Tobacco & Nicotine
- Quitting smoking at any age confers health benefits. However, studies have suggested that quitting by age 35 years leads to mortality rates similar to never smokers. This study assessed whether the mean and median ages of past-year quitting and prevalence of past-year quit attempts and successful quitting by age group changed over time.
- Despite declining use of conventional tobacco products, youth use of non-cigarette tobacco has become prevalent; however, quitting behaviors remain largely unexplored.
- Smokers may react to cigarette excise tax increases by engaging in price-minimization strategies (i.e., finding ways to reduce the cost of cigarette smoking) rather than by quitting or reducing their cigarette use, thereby reducing the public health benefits of such tax increases.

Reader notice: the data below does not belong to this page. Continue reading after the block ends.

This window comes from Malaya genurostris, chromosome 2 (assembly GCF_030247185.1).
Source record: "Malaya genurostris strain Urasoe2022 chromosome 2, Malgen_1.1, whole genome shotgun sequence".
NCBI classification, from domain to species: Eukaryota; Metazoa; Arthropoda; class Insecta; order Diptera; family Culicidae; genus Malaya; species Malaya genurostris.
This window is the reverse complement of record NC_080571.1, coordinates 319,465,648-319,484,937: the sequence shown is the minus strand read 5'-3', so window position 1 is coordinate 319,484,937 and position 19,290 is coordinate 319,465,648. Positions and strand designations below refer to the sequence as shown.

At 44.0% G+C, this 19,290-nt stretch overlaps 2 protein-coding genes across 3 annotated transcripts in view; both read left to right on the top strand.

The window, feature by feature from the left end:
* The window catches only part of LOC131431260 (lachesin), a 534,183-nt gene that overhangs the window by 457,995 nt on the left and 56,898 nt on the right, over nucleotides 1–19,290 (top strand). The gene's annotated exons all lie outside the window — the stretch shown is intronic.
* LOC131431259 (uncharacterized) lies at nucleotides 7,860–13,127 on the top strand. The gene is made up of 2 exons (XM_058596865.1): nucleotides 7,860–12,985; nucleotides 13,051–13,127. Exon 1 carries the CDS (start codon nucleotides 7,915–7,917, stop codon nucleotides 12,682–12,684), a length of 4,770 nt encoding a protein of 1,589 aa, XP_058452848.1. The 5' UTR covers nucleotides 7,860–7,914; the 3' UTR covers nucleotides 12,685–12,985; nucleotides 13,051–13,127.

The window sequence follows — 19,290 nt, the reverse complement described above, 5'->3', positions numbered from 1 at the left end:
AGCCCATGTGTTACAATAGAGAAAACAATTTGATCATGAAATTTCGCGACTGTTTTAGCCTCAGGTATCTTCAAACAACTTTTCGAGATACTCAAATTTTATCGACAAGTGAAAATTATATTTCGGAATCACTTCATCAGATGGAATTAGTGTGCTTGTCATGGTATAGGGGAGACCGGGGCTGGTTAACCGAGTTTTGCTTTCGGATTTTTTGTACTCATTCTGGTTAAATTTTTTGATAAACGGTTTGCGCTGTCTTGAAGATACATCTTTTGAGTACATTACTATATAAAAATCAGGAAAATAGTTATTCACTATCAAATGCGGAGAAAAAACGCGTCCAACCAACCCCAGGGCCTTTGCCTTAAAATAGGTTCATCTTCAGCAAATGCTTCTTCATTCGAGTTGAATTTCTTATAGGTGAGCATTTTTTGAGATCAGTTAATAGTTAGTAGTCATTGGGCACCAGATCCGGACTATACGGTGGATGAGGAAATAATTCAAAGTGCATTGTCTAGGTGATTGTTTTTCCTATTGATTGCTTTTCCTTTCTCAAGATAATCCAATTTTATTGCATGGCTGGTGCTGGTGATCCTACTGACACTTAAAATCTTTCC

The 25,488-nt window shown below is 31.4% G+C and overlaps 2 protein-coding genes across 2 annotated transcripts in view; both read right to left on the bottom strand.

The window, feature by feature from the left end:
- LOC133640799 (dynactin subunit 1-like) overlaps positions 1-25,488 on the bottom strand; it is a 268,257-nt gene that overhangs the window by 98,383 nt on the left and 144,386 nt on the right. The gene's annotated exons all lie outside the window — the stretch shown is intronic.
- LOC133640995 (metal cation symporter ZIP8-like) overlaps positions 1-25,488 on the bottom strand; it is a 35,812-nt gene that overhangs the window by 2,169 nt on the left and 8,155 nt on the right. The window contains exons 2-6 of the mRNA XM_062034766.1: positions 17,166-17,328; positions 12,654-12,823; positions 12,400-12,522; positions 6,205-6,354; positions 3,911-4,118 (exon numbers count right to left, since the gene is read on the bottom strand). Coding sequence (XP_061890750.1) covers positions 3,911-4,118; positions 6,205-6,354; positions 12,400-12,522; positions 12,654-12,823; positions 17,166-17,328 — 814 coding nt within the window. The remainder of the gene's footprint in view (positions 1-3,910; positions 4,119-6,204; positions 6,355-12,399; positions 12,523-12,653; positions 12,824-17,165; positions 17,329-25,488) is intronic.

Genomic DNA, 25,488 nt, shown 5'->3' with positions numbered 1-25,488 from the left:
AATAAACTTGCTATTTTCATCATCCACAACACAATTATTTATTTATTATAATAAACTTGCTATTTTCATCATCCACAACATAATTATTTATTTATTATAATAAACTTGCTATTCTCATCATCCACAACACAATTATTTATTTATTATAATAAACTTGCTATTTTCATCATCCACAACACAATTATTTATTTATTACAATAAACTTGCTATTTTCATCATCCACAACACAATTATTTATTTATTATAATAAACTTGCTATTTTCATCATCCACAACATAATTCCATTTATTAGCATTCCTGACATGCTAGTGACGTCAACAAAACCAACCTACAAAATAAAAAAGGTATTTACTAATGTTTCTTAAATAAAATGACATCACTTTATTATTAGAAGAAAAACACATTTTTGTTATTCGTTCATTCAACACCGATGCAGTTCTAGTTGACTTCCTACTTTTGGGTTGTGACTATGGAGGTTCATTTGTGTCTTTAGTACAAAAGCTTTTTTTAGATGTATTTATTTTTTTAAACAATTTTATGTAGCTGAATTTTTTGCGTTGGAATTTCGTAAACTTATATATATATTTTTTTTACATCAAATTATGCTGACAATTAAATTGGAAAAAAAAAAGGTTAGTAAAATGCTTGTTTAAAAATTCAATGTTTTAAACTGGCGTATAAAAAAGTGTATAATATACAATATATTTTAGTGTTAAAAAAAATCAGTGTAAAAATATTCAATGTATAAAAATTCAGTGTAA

- Maternal smoking causes adverse health outcomes for both mothers and infants and leads to excess healthcare costs at delivery and beyond. Even with substantial declines over the past decade, around 23% of women enter pregnancy as a smoker and though almost half quit during pregnancy, half or more quitters resume smoking soon after delivery.